50% Of 'Retiring' Senators Now Become Lobbyists, Up From 3% A Few Decades Ago

from the the-influence-business-is-good-business dept

This is from a little while ago, but Hunter Walk alerts us to a buried gem in a NY Times’ book review of This Town by Mark Leibovich — a book about Washington DC that sounds just horrific (not the book itself, but the concept of wanting to know any more about DC). The review notes that Leibovich buried an interesting statistic deep in the book:


in 1974, 3 percent of retiring members of Congress became lobbyists. “Now 50 percent of senators and 42 percent of congressmen do.” No one goes home anymore.

We’ve talked plenty about the corrupting influences of the revolving door between industries and the government. Not all lobbyists or lobbying is bad, per se, but it’s a symptom of the times we live in and the business of influence. It highlights the kind of “soft corruption” that Larry Lessig has been talking about for years, where it’s not out-and-out bribery, but merely the promise of a cushy job down the road that can have tremendous impact on the way the government functions.

And, with so much money flowing into lobbying efforts, we’re building a system where political entrepreneurship outweighs market entrepreneurship — and that’s exceptionally dangerous for our economy and our future. Political entrepreneurs — those who manipulate the system for their own benefit — tend to focus on locking up value, limiting competition and providing themselves with greater control over the market. Market entrepreneurs are more focused on innovation, expanding the pie and economic growth. Tragically, political entrepreneurs, via massive lobbying efforts, like to pretend they’re about market entrepreneurship, and we get a system of crony capitalism that actually does significant harm to the economy.

When nearly half of everyone in Congress who is retiring jumps into that business of helping political entrepreneurship, the system is completely broken.

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Comments on “50% Of 'Retiring' Senators Now Become Lobbyists, Up From 3% A Few Decades Ago”

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51 Comments

Re: Re: Outlawing lobbying may make things better.

Outlaw lobbying and you outlaw democracy – lobbying is the way the people make their views known to the government.

Everyone seems to confuse the symptom for the disease.

Corruption is a symptom. As long as government has the power to pick winners and losers, give money and tax breaks to politically-favored interests, rig markets and limit competition, people will find ways to corrupt those in power to ensure they get these goodies.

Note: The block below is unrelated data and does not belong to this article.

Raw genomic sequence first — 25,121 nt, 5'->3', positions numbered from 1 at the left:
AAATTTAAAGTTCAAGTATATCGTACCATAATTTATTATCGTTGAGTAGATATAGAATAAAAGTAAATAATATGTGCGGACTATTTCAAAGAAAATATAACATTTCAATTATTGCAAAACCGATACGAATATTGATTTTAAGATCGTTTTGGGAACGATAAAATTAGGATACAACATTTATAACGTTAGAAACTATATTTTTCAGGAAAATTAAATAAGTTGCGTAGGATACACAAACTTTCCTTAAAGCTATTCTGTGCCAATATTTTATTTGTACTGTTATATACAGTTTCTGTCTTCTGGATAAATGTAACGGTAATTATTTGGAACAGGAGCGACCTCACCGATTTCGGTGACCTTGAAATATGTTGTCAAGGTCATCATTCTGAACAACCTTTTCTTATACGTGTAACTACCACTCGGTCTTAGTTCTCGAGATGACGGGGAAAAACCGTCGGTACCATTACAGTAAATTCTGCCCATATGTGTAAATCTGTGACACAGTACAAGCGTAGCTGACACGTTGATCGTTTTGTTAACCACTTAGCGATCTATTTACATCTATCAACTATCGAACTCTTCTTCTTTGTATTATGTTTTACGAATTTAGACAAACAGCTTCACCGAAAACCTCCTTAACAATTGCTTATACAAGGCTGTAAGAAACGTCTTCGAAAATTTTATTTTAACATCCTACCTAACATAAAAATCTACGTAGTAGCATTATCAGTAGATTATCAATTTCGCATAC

The disease is too much discretion – too much power – in the hands of government. Until you cure that, fiddling with symptoms (lobbying, etc.) just moves the lump to a different spot under the carpet.

Anonymoussays:

Re: Re: Re: Re: Outlawing lobbying may make things better.

Maybe outlaw more of the political funding existing today?
That would seem to bring the relationship between lobbyists and politicians to a far less economic negotiating/racketeering position and towards a sharing of opinions and information.

Ideally funding of the political machine should happen from sources no politician can see or through public funding. Unfortunately that has not been achieved anywhere in the world yet.

Corruption is a resource problem and lobbying is an information problem getting taken as a hostage in the resource problem.

Just starving the beast is in no way gonna change the corrupt nature of politics by itself. You need far more targeted approaches to hit Business Software Association, Disney, Recording Industry Association of America, lawyers against tax reform, private market workers unions and several others who are not directly depending on public funding, but specific law-complexes giving them a business model. Unless you remove human beings from lawmaking you will not be able to curb that side of things.

Re: Re: Re: Re: Re: Re: Outlawing lobbying may make things better.

Political funding (campaign contributions, etc.) is just another symptom – not the disease. If you outlaw it, you just move the corruption to somewhere else (probably someplace even less visible).

You need far more targeted approaches to hit Business Software Association, Disney, Recording Industry Association of America, lawyers against tax reform, private market workers unions and several others

All those groups want certain laws passed, repealed, preserved, or modified, to benefit themselves.

As long as government has the power to make laws that benefit some at the expense of others, the problem will persist.

The only solutions I know of are:

1) Take away the power to pass special-interest legislation. If a law preferentially benefits/harms some group, it would be unconstitutional.

or,

2) Enforce the takings clause of the 5th Amendment seriously. Allow the government to pass whatever laws it likes, but mandate 100% compensation for the losers (enforceable in the courts).

The only way to pay for the compensation is to tax the winners – so the only laws that are fiscally possible are those that create more net win than net lose. (This was Richard Epstein’s proposal in his book Takings.)

I don’t know of any other solutions to “cure the disease”. (I’d be delighted to hear of any, tho.)